Adventures with Logic Apps: Working with @Outputs

In a previous article, Logic Apps Calling Logic Apps, I show how to have a parent Logic App call child Logic Apps.

Now I want to have my child Logic App return a value that my parent Logic App can do something with.

This article assumes you are familiar with Logic Apps.

Getting started

We will create two Logic Apps.

The first Logic App will accept a property for State, e.g. MI or OH, and return a Sales Tax Rate.

The second Logic App will accept a property for State and Amount, then it will call the first Logic App to get the Sales Tax Rate and finally return a the Amount, Sales Tax Rate, Sales Tax Amount and Total Amount.

Sales Tax Rate Logic App

Let’s create the first Logic App as an When a HTTP request is received trigger.

This Logic App will accept a state property in the body and return the sales tax rate for that state, if the state passed is not valid a status code 400 - Bad Request will be returned.

Set the Request Body JSON Schema to the following:

 {
    "type": "object",
    "properties": {   
        "state": {
            "type": "string"
        }
    }
} 

Next, add a Switch Control action.

Right now we are only going support Michigan, or MI as a valid value for the state parameter.

For the Switch, set On to state.

For the case, set Equals to MI.

Add a Request Response action to the case.

Set the Body to the following:

{
     "sales_tax_rate": 0.0625
 }

For the Default case, add a Request Response action.

Set the Status Code to 400.

Set the Body to concat('The state ''', triggerBody()?['state'], ''' is not valid.').

Now let’s create the second Logic App that will consume this Logic App.

Amount Calculator Logic App

This Logic App will accept an amount and a state property.

If the values provided are valid the Logic App will return a OK status code along with the amount, sales_tax_rate, sales_tax_amount and total_amount.

Create a new Logic App as an When a HTTP request is received trigger.

Set the Request Body JSON Schema to the following:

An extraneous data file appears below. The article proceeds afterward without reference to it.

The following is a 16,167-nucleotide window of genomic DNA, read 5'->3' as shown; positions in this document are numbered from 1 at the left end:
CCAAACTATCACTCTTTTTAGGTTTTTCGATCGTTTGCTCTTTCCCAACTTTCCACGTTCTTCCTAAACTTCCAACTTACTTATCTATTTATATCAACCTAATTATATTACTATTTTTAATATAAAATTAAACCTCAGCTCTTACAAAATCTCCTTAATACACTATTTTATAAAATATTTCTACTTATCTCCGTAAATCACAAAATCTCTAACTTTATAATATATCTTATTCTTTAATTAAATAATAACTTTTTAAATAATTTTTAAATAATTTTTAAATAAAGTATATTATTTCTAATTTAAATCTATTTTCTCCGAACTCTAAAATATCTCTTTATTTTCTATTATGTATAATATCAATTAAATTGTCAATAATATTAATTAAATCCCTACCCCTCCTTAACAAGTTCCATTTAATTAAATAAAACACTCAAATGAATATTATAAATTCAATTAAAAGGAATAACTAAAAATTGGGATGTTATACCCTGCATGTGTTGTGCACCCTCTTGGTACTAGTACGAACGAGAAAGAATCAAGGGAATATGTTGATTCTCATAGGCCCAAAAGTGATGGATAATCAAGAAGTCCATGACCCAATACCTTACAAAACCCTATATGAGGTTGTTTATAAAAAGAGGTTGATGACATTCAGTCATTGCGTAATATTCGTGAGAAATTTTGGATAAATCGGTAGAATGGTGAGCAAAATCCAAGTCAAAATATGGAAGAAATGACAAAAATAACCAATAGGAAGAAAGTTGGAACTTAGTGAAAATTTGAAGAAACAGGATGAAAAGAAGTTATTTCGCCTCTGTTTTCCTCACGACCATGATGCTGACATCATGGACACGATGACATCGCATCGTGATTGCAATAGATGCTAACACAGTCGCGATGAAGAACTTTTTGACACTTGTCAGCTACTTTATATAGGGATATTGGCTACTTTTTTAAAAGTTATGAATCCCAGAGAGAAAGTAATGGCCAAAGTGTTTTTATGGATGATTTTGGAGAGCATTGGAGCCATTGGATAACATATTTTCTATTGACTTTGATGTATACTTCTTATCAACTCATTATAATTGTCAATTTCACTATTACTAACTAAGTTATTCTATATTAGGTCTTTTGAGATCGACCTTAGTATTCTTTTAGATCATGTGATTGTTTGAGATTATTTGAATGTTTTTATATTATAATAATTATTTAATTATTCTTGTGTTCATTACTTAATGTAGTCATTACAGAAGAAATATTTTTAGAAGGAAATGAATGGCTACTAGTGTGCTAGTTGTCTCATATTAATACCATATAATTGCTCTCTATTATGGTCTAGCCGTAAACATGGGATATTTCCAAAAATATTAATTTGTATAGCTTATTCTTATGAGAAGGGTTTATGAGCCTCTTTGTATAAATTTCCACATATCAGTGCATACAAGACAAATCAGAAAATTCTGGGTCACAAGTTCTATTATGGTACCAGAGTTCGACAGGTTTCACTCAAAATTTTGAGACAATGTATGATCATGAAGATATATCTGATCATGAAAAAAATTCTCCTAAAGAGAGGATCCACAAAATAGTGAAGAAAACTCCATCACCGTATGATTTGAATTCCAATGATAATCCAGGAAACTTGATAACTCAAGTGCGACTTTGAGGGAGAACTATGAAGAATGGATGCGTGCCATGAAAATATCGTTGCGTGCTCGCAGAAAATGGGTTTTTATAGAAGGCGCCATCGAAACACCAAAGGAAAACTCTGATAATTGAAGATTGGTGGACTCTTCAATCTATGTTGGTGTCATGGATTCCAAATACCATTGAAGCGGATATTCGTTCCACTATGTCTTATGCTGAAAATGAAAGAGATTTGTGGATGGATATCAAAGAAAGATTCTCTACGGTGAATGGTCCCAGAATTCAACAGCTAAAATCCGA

{
    "type": "object",
    "properties": {
        "amount": {
            "type": "number"
        },
        "state": {
            "type": "string"
        }
    }
}

Add a new Azure Logic Apps action.

Select the Logic App that we created in the first step, and select manual for the action.

Set the value of state to the value of state from the When a HTTP request is received trigger.

Now add a Request Response action.

For now, set Body to the following:

{
	"amount": "0",
	"sales_tax_rate": "0",
	"sales_tax_amount": "0",
	"total_amount": "0"
}

Switch to Code View and scroll to the Response action.

Set the value of amount to @triggerBody()?['amount'].

Set the value of sales_tax_amount to @mul(outputs('SALES_TAX_RATE_LOGICAPP_NAME')['body']['sales_tax_rate'], triggerBody()?['amount']) .

Set the value of sales_tax_rate to @outputs('SALES_TAX_RATE_LOGIC_APP_NAME')['body']['sales_tax_rate'].

Set the value of total_amount to @add(triggerBody()?['amount'], mul(outputs('SALES_TAX_RATE_LOGIC_APP_NAME')['body']['sales_tax_rate'], triggerBody()?['amount'])) .

Replace SALES_TAX_RATE_LOGIC_APP_NAME with the name of the first Logic App we created, also All make sure to enclose all values in double quotes, ".

Wrapping it up

You can now test the Logic App from Postman.

Just a heads up, if I was doing this for a production environment, I would leverage the Variable actions Variable initialize and Variable set to hold the values, doing this would make the Logic App more maintainable and readable.

Thanks for reading!

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